Heberden’s and Bouchard’s Nodes

Bony bumps on the finger joint closest to the fingernail are called Heberden’s nodes. Bony bumps on the middle joint of the finger are known as Bouchard’s nodes.
Bony bumps are also common at the base of the thumb. These bumps do not have a nickname, but the joint is called the CMC or carpometacarpal joint. The name comes from the bone of the wrist (carpal) and the bone of the thumb (metacarpal).

A very common early sign of osteoarthritis is a knobby bony deformity at the smallest joint of the end of the fingers. This is referred to as a Heberden’s node, named after a very famous British doctor. The bony deformity is a result of the bone spurs from the osteoarthritis in that joint. Another common bony knob (node) occurs at the middle joint of the fingers in many patients with osteoarthritis and is called a Bouchard’s node. Dr. Bouchard was a famous French doctor who also studied arthritis patients at the turn of the last century. The Heberden’s and Bouchard’s nodes may not be painful, but they are often associated with limitation of motion of the joint. The characteristic appearances of these finger nodes can be helpful in diagnosing osteoarthritis.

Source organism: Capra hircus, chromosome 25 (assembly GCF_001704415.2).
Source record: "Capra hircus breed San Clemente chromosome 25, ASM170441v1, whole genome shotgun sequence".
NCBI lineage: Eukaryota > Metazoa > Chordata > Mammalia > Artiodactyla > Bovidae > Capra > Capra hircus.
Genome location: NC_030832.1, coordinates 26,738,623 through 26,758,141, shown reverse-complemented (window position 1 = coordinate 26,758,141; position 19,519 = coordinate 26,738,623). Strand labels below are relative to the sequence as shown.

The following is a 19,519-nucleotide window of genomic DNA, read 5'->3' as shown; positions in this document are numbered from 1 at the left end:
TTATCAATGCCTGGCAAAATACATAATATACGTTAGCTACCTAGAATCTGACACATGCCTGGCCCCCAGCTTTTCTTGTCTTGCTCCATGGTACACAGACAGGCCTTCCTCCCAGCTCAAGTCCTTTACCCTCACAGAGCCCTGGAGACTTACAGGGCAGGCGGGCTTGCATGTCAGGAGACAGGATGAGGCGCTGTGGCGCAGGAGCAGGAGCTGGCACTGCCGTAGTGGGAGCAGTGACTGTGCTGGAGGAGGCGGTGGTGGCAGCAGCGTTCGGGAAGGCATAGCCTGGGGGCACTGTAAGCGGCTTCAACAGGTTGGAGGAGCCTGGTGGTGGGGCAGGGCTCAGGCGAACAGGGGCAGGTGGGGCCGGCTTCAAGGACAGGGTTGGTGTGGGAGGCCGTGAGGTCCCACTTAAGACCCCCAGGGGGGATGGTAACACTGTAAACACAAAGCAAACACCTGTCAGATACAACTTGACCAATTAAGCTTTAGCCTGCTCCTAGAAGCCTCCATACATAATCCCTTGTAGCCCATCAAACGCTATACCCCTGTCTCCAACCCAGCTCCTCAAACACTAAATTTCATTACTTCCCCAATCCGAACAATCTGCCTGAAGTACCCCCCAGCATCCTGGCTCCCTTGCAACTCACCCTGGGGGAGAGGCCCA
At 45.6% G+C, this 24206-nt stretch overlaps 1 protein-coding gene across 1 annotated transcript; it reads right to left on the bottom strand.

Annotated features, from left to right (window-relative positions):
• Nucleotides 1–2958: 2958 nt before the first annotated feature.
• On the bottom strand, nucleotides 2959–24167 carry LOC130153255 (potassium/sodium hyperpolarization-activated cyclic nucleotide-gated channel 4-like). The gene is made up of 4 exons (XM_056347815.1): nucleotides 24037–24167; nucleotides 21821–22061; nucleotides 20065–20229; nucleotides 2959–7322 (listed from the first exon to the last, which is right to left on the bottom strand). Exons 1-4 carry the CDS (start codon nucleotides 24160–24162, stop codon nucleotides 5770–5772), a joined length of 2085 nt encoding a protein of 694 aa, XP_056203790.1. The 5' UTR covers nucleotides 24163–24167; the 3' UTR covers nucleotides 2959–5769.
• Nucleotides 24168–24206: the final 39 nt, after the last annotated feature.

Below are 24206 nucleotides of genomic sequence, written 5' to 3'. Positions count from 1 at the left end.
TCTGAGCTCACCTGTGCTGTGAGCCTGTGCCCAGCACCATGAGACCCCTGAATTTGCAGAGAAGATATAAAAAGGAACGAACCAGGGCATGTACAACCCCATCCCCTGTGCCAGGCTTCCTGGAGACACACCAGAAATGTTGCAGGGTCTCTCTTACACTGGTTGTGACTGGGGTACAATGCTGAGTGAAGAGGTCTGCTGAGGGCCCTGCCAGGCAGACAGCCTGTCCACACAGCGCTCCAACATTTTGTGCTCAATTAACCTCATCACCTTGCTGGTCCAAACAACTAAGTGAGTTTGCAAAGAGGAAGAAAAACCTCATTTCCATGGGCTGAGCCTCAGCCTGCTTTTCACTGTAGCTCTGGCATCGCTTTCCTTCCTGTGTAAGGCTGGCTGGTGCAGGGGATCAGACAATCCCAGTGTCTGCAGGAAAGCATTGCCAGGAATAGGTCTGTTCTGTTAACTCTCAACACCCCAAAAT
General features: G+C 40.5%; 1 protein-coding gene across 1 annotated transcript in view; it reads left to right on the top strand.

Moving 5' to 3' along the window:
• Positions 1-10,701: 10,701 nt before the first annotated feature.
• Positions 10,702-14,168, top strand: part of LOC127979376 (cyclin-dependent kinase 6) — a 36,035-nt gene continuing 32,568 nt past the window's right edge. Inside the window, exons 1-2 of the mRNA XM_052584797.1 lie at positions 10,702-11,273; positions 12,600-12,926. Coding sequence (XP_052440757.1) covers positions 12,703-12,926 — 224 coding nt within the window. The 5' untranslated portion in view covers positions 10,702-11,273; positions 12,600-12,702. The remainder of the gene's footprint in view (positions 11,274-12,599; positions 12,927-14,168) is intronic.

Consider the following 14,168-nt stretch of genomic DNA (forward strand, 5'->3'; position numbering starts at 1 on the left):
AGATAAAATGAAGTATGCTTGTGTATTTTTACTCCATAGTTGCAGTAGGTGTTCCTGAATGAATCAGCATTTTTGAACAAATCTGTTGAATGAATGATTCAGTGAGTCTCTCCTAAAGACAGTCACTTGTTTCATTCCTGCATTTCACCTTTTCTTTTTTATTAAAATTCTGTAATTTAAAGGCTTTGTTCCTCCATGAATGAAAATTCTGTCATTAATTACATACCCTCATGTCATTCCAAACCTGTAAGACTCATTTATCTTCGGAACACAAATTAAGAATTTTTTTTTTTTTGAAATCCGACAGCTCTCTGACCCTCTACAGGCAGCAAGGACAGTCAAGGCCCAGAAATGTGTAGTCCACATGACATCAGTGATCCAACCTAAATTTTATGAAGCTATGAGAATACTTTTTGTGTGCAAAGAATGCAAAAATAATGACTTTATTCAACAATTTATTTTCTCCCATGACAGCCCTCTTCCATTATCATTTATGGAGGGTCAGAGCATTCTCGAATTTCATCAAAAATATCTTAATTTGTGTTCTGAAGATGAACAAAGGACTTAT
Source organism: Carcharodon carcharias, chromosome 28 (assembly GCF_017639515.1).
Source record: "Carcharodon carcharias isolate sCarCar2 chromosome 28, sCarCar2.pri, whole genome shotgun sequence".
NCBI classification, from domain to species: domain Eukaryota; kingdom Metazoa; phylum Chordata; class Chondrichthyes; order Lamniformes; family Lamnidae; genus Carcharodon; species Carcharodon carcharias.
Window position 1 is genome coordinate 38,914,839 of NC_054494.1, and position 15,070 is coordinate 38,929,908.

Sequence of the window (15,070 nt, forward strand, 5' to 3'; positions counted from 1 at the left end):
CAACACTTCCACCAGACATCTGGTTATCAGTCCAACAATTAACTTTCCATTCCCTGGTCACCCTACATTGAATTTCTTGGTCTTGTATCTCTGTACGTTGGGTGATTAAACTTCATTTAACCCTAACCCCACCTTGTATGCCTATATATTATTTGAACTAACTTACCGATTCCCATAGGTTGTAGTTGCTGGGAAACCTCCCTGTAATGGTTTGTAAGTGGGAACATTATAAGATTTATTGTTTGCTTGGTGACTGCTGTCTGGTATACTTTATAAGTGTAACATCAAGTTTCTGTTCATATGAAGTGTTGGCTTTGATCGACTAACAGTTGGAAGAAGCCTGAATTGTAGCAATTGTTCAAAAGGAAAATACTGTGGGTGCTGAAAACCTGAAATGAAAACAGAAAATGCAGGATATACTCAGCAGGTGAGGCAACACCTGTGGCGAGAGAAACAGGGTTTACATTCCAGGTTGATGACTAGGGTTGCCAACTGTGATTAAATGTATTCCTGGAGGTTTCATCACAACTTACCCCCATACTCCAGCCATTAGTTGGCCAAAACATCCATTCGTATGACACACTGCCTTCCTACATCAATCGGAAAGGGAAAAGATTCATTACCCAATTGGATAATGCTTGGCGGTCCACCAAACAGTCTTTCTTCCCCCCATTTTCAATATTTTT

Finally, when arthritis symptoms persist, it is best to seek the advice of a doctor who can properly guide the optimal management for each individual patient.

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